Dr. Bowen Jiang, an alumnus of the PhD in PSC program, offers advice to graduate students based on his experience as a formulation scientist at Regeneron Pharmaceuticals.
Editor’s Note: This interview was republished from the June Monthly Spotlight section of the University of Maryland, Baltimore (UMB) American Association of Pharmaceutical Scientists (AAPS) student chapter website. To view the original interview, please visit the AAPS student chapter website here.
The AAPS student chapter at UMB dedicates its time and resources to helping students, postdoctoral fellows, and faculty who are interested in the field of pharmaceutical sciences develop and enhance their career paths. One way that we accomplish this goal is by connecting with and sharing insights from former members who have launched their own careers, allowing current students and trainees to learn from their experiences and the challenges they have encountered.
Below, I interview Bowen Jiang, PhD ’18, a formulation scientist at Regeneron Pharmaceuticals who was a student in the lab of Stephen Hoag, PhD, professor in the Department of Pharmaceutical Sciences and director of the Applied Pharmaceutics Lab (APhL) at the School of Pharmacy. Continue reading to see what advice and insights he has for current students and recent graduates who are beginning to make their own marks in the field.
What differences do you notice between your time as a graduate student and your current work as a formulation scientist at Regeneron Pharmaceuticals?
As a PhD student, you really need to think outside of the box to tackle difficult scientific questions. However, as a formulation scientist, my goal is to develop a drug formulation that is safe and stable for patients. It takes more time for industry to adopt the newest excipients or analytical techniques, because the safety of our potential patients is our highest priority.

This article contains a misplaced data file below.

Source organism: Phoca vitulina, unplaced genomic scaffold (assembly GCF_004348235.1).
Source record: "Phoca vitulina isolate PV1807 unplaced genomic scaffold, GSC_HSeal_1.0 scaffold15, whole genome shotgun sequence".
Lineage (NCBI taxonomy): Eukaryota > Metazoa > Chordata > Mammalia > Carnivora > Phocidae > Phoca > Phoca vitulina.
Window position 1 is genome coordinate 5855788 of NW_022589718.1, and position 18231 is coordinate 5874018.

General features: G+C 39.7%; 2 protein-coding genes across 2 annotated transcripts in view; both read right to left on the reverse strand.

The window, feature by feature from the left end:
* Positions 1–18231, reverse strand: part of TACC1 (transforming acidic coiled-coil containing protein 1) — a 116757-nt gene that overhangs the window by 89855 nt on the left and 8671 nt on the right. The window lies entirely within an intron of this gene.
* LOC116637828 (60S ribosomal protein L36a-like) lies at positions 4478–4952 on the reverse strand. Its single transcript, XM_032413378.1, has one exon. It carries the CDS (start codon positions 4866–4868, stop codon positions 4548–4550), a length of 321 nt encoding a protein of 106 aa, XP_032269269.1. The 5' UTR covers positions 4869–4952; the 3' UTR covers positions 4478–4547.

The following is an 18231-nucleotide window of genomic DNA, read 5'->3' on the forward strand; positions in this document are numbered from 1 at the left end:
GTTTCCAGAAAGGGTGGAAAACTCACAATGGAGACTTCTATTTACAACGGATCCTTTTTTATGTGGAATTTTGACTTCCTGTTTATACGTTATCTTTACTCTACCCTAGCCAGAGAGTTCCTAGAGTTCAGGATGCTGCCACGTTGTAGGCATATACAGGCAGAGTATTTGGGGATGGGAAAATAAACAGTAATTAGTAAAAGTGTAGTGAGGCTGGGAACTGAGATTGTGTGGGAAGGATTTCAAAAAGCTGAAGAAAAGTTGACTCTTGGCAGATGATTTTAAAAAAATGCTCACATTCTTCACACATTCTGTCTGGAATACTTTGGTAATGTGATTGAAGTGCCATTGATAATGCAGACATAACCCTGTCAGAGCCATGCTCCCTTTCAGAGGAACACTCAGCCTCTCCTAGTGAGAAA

What resources and professional associations impacted your career development the most?
The association that impacted my career development the most has to be AAPS. There was a mentor program within the AAPS Biotech Section in which each young scientist or graduate student was matched with an established professional based on his/her background and interest. I participated in the program for one year and really learned a lot from my mentor about what to expect when working in industry and how to prepare for the changes that I was sure to encounter. To this day, I still have a good relationship with my industry mentor.
What challenges did you encounter when looking for a job after completing your PhD?
It’s timing that matters most when job hunting. While there might be a lot of positions available for biologics formulation development, finding the right team that you would like to join and work with every day is not always easy. Sometimes your dream company or department might not have a position available when you graduate. As recent graduates, we usually do not have the flexibility that many more established professionals have in the field. I am really grateful that my committee provided flexibility for my gradation date, which allowed me to pursue my dream position.
What advice would you give graduate students who are looking for a position at Regeneron Pharmaceuticals or elsewhere?
The best advice that I can offer is to become more familiar with the sector of the pharmaceutical industry that you are planning to join after graduation. By pursuing an internship or co-op, or joining an industry mentorship program, you will meet people who already have many years of industry experience and strong connections from which you might benefit.